San Francisco Digital Innovation Program Immerses Students in the Tech World

October 2013

Senior Supply Chain Management major Ryan Roeber had an awesome spring semester. For sixteen weeks in the spring of 2013, Ryan, along with 18 classmates and professor Glenn Platt, spent time in San Francisco, as part of the Miami University San Francisco Digital Innovation Program (SFDI).

The SFDI Program is an immersive, experiential program in which students spend a semester interning with startups, networking with the technology community, meeting innovators, and visiting companies. The idea is that students get business experience from a variety of venues—and many of them receive job offers at the end of the semester.

This spring, during the first week of the program, Dr. Platt set up interviews between his students and companies that he thought would mesh well with the students' interests and backgrounds. Monday through Friday, the students would work with these companies and go to two different networking events throughout the city. Every Friday, they would visit a larger company (i.e. Apple, Google, etc.) and take a tour and learn about what San Francisco has to offer bright young business students.

Ryan was paired with Chute, a social media-focused startup two blocks from his apartment. Chute's mission revolves around social media analytics—it gives companies the ability to track hashtags on Twitter and Instagram and to publish those statistics on a website or Facebook page. Ryan was there to learn and jump into the technology scene.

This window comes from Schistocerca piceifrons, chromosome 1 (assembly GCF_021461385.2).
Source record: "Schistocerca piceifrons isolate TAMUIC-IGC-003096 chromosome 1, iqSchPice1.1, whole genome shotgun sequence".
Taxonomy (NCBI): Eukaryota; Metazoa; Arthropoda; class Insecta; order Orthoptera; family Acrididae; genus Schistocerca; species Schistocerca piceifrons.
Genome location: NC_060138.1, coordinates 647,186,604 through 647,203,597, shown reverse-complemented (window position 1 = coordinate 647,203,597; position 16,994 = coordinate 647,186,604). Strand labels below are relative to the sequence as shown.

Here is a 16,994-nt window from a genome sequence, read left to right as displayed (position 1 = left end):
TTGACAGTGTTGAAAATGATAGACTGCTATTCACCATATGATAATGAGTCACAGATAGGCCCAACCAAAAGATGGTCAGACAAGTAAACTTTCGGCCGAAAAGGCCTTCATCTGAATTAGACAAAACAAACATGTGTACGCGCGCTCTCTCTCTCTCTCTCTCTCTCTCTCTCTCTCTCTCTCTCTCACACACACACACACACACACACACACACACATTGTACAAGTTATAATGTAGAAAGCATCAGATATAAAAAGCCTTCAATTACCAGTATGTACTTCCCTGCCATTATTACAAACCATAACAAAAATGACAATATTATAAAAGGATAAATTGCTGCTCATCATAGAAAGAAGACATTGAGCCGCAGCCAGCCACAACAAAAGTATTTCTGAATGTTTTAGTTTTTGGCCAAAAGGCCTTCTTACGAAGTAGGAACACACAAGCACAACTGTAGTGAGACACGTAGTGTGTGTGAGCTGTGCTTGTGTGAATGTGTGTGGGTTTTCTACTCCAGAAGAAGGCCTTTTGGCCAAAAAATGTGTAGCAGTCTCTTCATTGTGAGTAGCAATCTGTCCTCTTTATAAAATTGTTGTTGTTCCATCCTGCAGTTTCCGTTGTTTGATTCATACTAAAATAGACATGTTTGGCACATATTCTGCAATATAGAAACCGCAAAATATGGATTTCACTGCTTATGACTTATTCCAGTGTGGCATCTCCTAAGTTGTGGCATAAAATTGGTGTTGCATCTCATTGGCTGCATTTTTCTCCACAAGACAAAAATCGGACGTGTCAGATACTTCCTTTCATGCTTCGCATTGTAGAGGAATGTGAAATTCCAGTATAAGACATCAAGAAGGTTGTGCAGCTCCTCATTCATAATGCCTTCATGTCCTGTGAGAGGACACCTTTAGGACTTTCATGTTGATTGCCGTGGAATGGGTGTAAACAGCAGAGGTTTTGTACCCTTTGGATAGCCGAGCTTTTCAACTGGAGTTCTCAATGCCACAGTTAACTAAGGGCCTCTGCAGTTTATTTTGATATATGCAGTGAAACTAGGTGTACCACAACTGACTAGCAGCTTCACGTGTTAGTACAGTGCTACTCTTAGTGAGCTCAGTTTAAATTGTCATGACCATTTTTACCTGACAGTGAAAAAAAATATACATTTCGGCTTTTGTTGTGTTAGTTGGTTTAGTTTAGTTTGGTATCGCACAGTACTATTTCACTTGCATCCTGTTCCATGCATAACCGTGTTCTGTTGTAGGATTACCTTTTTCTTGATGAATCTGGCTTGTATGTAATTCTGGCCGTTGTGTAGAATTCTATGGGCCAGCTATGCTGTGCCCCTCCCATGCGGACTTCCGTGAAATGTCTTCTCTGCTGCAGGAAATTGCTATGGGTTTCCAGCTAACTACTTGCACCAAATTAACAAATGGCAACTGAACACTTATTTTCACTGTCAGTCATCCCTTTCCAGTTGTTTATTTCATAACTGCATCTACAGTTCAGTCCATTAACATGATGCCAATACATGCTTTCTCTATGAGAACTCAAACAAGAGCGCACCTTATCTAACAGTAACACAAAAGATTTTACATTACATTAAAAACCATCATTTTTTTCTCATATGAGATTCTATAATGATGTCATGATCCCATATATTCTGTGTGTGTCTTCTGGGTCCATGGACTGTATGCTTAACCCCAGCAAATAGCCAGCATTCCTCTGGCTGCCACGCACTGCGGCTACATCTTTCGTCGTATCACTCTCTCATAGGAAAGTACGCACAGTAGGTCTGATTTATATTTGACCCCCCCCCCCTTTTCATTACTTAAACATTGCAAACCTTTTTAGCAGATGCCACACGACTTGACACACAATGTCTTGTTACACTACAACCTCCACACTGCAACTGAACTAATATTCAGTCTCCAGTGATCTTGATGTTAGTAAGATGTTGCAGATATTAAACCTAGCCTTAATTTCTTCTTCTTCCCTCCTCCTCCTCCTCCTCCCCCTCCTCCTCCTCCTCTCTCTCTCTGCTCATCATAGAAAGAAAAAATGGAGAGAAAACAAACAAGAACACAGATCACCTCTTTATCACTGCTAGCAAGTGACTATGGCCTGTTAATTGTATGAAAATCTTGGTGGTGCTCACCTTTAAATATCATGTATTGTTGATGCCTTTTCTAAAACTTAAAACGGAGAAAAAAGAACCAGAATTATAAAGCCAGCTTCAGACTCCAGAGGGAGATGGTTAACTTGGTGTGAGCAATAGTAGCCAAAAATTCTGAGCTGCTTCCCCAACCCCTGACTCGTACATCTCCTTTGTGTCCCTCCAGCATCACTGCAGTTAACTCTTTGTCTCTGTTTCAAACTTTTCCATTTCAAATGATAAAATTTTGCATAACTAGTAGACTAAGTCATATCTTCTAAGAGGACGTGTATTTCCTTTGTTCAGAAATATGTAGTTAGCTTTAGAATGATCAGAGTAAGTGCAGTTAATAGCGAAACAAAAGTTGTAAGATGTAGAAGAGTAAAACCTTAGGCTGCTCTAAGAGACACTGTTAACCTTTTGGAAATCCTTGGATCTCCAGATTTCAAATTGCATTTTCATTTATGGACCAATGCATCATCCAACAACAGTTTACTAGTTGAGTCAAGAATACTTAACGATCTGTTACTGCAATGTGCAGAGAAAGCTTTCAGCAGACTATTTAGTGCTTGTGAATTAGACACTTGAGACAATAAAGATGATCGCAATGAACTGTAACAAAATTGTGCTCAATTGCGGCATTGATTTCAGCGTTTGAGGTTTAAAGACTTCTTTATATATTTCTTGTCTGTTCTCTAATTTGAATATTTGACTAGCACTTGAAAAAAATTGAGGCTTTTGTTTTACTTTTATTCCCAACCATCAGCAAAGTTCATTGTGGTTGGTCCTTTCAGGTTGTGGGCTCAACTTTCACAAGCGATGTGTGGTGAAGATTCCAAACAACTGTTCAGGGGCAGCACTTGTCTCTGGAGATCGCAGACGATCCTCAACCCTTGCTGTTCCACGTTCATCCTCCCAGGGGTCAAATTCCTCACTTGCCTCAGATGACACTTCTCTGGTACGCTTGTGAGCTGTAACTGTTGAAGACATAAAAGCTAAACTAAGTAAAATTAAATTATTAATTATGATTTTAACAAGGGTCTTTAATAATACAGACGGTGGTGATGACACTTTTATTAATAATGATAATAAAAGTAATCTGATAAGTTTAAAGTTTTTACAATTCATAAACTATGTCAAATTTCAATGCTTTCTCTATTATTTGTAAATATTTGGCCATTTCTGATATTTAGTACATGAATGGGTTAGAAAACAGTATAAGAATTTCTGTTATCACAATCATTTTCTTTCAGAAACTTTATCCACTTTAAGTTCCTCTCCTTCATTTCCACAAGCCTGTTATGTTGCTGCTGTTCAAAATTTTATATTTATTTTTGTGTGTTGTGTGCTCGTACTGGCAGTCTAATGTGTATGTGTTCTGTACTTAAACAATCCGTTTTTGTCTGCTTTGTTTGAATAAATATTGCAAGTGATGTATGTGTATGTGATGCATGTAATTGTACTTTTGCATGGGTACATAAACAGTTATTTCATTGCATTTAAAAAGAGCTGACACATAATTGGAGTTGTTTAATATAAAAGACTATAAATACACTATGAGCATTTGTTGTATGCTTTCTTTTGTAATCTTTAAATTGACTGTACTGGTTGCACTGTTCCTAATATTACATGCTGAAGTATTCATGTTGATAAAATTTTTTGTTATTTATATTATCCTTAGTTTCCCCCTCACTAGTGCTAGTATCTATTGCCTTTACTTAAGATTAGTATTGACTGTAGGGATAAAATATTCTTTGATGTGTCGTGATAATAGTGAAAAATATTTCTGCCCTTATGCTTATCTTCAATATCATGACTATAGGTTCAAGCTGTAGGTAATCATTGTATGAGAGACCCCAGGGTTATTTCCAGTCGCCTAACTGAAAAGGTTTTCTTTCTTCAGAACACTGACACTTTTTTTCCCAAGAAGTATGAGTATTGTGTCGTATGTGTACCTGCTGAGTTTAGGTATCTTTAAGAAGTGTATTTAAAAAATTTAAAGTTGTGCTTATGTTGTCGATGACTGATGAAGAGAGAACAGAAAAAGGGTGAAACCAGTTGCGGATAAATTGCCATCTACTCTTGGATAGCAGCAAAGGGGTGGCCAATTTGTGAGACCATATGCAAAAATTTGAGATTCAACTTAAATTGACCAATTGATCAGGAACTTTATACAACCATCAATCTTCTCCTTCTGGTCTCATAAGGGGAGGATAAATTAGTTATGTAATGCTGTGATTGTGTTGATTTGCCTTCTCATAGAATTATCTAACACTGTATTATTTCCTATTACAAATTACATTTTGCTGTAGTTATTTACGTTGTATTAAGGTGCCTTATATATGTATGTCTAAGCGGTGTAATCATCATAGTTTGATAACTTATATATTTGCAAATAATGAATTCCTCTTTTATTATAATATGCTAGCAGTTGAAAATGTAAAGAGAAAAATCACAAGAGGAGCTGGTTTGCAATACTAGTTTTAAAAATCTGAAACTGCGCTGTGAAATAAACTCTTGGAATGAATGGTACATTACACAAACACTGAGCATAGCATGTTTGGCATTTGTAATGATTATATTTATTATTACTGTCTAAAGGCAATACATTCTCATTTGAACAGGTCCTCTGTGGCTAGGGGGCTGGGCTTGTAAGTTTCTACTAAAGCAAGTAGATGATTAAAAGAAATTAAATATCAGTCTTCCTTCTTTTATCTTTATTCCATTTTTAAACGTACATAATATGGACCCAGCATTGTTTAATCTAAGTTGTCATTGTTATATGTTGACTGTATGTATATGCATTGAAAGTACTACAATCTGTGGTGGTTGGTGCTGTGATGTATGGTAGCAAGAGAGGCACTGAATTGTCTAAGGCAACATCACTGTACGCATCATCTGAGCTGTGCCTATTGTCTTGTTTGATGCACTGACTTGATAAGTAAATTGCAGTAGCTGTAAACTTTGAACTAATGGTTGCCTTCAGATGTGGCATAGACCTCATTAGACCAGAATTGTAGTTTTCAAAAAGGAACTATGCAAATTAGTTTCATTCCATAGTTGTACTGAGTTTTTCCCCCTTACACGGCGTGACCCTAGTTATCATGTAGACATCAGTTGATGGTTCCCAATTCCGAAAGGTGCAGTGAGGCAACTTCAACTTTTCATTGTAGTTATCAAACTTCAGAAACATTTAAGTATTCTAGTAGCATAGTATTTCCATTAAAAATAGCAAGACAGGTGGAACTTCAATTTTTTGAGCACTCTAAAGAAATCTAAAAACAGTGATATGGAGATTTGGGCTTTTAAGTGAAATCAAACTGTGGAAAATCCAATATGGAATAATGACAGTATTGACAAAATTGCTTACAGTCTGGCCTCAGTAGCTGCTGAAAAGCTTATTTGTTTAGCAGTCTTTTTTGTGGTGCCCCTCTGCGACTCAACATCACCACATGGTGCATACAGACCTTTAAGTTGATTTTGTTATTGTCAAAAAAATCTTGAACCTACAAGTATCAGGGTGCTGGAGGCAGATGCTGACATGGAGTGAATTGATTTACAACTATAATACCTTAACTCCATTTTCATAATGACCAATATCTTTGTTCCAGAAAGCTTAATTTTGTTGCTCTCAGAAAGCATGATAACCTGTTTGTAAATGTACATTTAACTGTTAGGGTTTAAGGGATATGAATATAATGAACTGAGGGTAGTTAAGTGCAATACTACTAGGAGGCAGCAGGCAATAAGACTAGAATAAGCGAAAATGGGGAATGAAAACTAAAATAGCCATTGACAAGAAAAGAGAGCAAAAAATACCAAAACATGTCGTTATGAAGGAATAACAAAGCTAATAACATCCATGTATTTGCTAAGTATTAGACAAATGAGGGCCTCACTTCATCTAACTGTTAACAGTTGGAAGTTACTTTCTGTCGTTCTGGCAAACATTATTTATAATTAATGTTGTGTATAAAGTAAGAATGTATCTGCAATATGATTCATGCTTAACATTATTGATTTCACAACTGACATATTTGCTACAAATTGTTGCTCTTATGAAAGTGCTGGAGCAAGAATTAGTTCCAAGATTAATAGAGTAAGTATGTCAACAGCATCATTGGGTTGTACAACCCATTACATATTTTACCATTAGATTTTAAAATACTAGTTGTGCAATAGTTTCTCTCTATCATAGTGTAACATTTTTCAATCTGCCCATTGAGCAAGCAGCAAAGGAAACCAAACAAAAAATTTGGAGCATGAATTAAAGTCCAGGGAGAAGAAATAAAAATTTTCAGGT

"My role in the company varied from day to day, which was great," he said. "Not having a set role allowed me to get experience in various departments within the company. One day I would come in and work with the customer support team, the next day sales or another day business development."

His experience with Chute was a fulfilling one, and it was an educational journey that will be beneficial for his future. "I loved it," he said. "I went into this with the intention of broadening my capabilities. I tried to get my feet wet in as many tech things as possible, though my primary responsibility was business and customer support. I even taught myself a little bit of coding.

Ryan's time with Chute and in San Francisco translated to vital experience that he will use in his career once he graduates from Miami in May 2014, since his goals revolve around entrepreneurial endeavors. "In a startup you have to be a go-getter and make things happen on your own," he said.

He is adamant that studying somewhere other than a classroom is something every Miami student should do. "Too often, students don't know what's out there—they settle for a job in the Midwest and never think about the opportunities outside of this area," he said. "By going out to San Francisco, the tech hub of the country, I got to experience things I never would have if I had stayed here. It's really eye-opening."